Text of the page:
BCCI unlikely to host domestic cricket this season

MUMBAI: The BCCI is staring at the possibility of not hosting any domestic cricket in India this season.
Unlike the Indian Premier League (IPL) – also an India domestic tournament, albeit running on different economic principles – the cricket board is on the verge of coming to the realisation that none of the older, premier domestic tournaments such as the Ranji & Duleep Trophy, the U-23 CK Nayudu Trophy, Vijay Hazare & Deodhar Trophy as well as the Syed Mushtaq Ali T20 tournament can be conducted this year.
While a formal decision hasn’t been arrived at yet, TOI understands that discussions are on to that effect.
The board’s inability to host these tournaments is beginning to stem from the simple fact, and a very primary concern, that Covid-19 has shown no signs whatsoever of subsiding. “In certain states, it’s bad. In other states, it’s worse. The numbers are unrelenting. In such a scenario, how does one plan anything over a period of three or four months, when you’re not sure what’s in store tomorrow,” sources in the know of developments said.
BCCI president Sourav Ganguly had stated on August 22, through a letter to all state associations, that a curtailed domestic season and a shortened Ranji Trophy would be held this year. TOI had reported that the BCCI would do away with some of the tournaments and go ahead with the ones that guarantee income for domestic cricketers, support staff and other important individuals on the circuit such as groundsmen, match officials, scorers etc.
Ganguly had proposed a roadmap for the resumption of domestic cricket, categorically stating that domestic cricket must start as and when conditions improve. “The intent was always there but circumstances haven’t really changed. Ganguly’s letter was a little too early in the day,” add those in the know, and state associations are in agreement with the plans being put in place.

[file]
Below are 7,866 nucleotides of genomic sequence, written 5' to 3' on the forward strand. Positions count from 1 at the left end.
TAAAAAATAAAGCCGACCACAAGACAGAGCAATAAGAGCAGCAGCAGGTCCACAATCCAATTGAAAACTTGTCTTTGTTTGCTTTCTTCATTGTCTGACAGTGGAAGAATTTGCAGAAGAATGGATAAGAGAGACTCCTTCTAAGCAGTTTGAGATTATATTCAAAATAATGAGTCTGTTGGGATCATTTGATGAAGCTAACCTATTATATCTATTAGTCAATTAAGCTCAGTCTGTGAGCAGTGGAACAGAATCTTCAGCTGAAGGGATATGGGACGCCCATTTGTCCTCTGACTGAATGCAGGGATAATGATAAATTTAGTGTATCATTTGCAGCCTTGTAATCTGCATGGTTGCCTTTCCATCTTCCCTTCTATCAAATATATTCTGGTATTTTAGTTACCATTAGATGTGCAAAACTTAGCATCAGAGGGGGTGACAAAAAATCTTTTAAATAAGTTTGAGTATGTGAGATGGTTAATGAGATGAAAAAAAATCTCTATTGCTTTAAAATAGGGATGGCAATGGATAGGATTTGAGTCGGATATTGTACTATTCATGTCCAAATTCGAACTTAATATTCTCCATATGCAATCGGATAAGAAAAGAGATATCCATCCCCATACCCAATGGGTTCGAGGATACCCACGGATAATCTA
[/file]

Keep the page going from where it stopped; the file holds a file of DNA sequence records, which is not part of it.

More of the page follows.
The biggest obstacle for the BCCI has been in terms of getting a go-ahead from all the state and city authorities.
“First, the state government permissions would be required. Then the city-specific municipalities will need to give a go-ahead. And even if that happens, preparing a bio-secure bubble for 37 Ranji teams, five Duleep Trophy teams, and the several other domestic teams would be next to impossible. Travel and accommodation will be another concern. It’s not feasible,” say those tracking developments.
More than a thousand cricketers, across age-groups, can’t be put at risk without the required efficiency to carry out a mechanism this risky. “The sorry bit is that those responsible for domestic cricket in India should have seen it coming long ago. What were they waiting for all this while?” state associations say.
That the BCCI can make the IPL happen but find it impossible to host other domestic tournaments in India is a development that may attract criticism from certain quarters.
However, the IPL is a model based on different economic principles, one of the world’s best business models in franchise sport that sells supremely well on television. Not hosting an IPL has a separate pool of repercussions that aren’t just limited to the game of cricket.

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